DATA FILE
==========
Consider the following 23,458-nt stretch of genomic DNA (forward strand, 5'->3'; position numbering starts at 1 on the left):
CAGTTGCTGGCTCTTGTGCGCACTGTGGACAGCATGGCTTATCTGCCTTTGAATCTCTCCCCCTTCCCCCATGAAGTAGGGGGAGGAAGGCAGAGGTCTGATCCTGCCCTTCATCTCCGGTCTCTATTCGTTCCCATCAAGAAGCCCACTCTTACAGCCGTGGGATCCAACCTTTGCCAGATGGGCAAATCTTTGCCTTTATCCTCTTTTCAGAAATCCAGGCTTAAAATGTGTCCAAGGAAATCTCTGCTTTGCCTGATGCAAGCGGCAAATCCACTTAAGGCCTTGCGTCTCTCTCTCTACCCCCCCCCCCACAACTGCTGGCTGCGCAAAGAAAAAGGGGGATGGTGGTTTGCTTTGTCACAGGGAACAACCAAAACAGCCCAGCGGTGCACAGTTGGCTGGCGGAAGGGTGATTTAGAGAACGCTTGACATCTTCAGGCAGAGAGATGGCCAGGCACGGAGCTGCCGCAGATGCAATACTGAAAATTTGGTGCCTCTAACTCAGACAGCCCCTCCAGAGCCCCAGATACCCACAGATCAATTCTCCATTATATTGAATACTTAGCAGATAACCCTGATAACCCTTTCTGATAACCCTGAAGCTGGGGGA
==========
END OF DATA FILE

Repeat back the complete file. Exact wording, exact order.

Consider the following 23,458-nt stretch of genomic DNA (forward strand, 5'->3'; position numbering starts at 1 on the left):
CAGTTGCTGGCTCTTGTGCGCACTGTGGACAGCATGGCTTATCTGCCTTTGAATCTCTCCCCCTTCCCCCATGAAGTAGGGGGAGGAAGGCAGAGGTCTGATCCTGCCCTTCATCTCCGGTCTCTATTCGTTCCCATCAAGAAGCCCACTCTTACAGCCGTGGGATCCAACCTTTGCCAGATGGGCAAATCTTTGCCTTTATCCTCTTTTCAGAAATCCAGGCTTAAAATGTGTCCAAGGAAATCTCTGCTTTGCCTGATGCAAGCGGCAAATCCACTTAAGGCCTTGCGTCTCTCTCTCTACCCCCCCCCCCACAACTGCTGGCTGCGCAAAGAAAAAGGGGGATGGTGGTTTGCTTTGTCACAGGGAACAACCAAAACAGCCCAGCGGTGCACAGTTGGCTGGCGGAAGGGTGATTTAGAGAACGCTTGACATCTTCAGGCAGAGAGATGGCCAGGCACGGAGCTGCCGCAGATGCAATACTGAAAATTTGGTGCCTCTAACTCAGACAGCCCCTCCAGAGCCCCAGATACCCACAGATCAATTCTCCATTATATTGAATACTTAGCAGATAACCCTGATAACCCTTTCTGATAACCCTGAAGCTGGGGGA